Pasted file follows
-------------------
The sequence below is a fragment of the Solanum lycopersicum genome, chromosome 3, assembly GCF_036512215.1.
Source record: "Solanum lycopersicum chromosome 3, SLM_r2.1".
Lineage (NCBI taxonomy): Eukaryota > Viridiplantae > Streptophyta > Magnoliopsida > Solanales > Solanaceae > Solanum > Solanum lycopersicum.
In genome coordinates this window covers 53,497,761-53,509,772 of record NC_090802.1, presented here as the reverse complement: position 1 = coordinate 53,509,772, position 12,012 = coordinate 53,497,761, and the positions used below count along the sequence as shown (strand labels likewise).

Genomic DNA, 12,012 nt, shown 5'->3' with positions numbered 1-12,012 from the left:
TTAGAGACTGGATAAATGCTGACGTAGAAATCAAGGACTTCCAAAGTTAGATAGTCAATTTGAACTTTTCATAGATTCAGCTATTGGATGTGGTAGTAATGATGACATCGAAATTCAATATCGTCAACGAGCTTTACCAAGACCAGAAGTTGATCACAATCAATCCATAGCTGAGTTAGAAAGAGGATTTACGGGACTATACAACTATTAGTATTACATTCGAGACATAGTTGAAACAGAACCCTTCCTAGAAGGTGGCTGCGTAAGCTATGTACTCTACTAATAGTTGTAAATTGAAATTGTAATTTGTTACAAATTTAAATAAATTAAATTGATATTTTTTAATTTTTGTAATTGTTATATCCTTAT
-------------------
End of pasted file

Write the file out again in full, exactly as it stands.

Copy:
The sequence below is a fragment of the Solanum lycopersicum genome, chromosome 3, assembly GCF_036512215.1.
Source record: "Solanum lycopersicum chromosome 3, SLM_r2.1".
Lineage (NCBI taxonomy): Eukaryota > Viridiplantae > Streptophyta > Magnoliopsida > Solanales > Solanaceae > Solanum > Solanum lycopersicum.
In genome coordinates this window covers 53,497,761-53,509,772 of record NC_090802.1, presented here as the reverse complement: position 1 = coordinate 53,509,772, position 12,012 = coordinate 53,497,761, and the positions used below count along the sequence as shown (strand labels likewise).

Genomic DNA, 12,012 nt, shown 5'->3' with positions numbered 1-12,012 from the left:
TTAGAGACTGGATAAATGCTGACGTAGAAATCAAGGACTTCCAAAGTTAGATAGTCAATTTGAACTTTTCATAGATTCAGCTATTGGATGTGGTAGTAATGATGACATCGAAATTCAATATCGTCAACGAGCTTTACCAAGACCAGAAGTTGATCACAATCAATCCATAGCTGAGTTAGAAAGAGGATTTACGGGACTATACAACTATTAGTATTACATTCGAGACATAGTTGAAACAGAACCCTTCCTAGAAGGTGGCTGCGTAAGCTATGTACTCTACTAATAGTTGTAAATTGAAATTGTAATTTGTTACAAATTTAAATAAATTAAATTGATATTTTTTAATTTTTGTAATTGTTATATCCTTAT